The New York Times Caucus blog is claiming the phones in Congress are ringing off the hook today. This is due to President Obama’s televised plea for Americans to contact their representatives and to tell them to back the “balanced” approach to the debt-ceiling crisis that the White House wants. But does anyone really think this stunt is intended to achieve a solution?
The president’s decision to double down on his class warfare rhetoric by painting the Republican majority in the House as the party of the rich was obviously intended as one of the opening shots of his re-election campaign. But it was irrelevant to the debt ceiling talks in which Obama’s demand for tax increases have already been abandoned by Senate Democratic leader Harry Reid. While there is no way to know for sure what the outcome of the next few days will be, one thing is already assured: the president’s political posturing is irrelevant to the attempt to find a compromise between the two parties on the debt.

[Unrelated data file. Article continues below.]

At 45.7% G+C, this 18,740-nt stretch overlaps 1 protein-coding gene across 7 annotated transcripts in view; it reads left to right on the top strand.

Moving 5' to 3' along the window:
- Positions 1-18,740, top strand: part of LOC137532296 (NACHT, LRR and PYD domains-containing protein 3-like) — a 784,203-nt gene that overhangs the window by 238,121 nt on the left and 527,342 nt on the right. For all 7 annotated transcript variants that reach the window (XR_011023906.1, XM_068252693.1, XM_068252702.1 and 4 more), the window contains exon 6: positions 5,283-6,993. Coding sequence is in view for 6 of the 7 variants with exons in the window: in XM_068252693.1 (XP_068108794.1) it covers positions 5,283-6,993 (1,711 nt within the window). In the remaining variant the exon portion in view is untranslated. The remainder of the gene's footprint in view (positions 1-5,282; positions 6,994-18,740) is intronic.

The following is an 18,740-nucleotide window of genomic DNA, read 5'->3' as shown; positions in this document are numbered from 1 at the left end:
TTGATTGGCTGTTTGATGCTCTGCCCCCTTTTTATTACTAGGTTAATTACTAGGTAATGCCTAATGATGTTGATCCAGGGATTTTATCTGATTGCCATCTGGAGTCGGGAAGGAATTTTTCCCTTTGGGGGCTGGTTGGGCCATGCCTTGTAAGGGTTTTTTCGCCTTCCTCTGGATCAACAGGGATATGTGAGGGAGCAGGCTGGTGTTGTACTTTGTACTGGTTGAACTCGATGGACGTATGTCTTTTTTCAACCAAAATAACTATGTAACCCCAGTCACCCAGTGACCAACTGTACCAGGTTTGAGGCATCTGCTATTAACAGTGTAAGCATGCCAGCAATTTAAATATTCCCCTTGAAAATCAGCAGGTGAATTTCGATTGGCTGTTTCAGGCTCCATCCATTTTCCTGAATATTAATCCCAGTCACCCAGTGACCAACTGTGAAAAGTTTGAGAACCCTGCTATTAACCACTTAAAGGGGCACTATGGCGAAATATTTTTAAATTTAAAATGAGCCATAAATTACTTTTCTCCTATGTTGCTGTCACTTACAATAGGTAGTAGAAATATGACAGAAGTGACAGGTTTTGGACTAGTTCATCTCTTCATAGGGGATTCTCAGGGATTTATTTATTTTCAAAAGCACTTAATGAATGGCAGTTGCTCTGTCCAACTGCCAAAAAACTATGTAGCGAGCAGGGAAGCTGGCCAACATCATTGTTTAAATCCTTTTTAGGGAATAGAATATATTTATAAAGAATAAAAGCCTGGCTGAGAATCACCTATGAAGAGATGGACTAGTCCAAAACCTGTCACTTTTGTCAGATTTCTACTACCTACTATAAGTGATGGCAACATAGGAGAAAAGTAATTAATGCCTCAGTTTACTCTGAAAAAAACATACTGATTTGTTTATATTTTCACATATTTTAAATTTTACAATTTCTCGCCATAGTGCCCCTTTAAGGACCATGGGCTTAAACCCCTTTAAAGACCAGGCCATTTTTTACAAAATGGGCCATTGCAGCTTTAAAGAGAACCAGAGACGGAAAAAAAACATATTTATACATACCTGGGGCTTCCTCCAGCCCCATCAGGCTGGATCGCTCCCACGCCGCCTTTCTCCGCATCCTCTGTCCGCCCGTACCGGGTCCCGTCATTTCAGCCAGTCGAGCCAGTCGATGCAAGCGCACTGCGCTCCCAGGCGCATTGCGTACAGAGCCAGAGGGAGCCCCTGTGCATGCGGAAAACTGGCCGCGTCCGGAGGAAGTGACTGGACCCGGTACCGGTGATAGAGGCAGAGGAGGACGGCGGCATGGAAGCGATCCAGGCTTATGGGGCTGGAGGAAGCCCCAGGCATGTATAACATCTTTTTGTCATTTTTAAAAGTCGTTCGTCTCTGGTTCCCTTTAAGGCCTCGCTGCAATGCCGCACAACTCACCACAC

Having been elected on a promise to halt the tax and spend policies that have built the debt, the chances the majority of House Republicans will bow to a pressure campaign orchestrated by Obama are slim and none. Nor should they. While the White House is encouraged by polls that show Republicans are blamed more for this standoff than the Democrats, there is no question the ultimate loser of a failure to come to an agreement would be Obama.
The president has done more to stoke fears about the economic consequences of a stalemate on raising the debt ceiling than anyone. And for all of the justified concern about the debt, the unemployment figures and the economic slowdown are the public’s primary worry. Does he really believe his continued blaming of his predecessor and everyone but himself will earn him a pass from voters on the economy?
It may be that many don’t sympathize with the GOP’s principled insistence that the debt not be solved by tax increases. But the president’s speech and the ringing phones he has inspired are both sideshows to the real work of crafting a genuine, as opposed to a contrived, compromise. If, by continuing to play chicken on the debt, Obama torpedoes a possible solution, he is deceiving himself if thinks no blame will attach to him. As unpopular as Republicans may be, his attempt to repeat President Clinton’s political success at the time of the 1995 government shutdown may have the unintended consequence of making Americans even more conscious of his economic failures.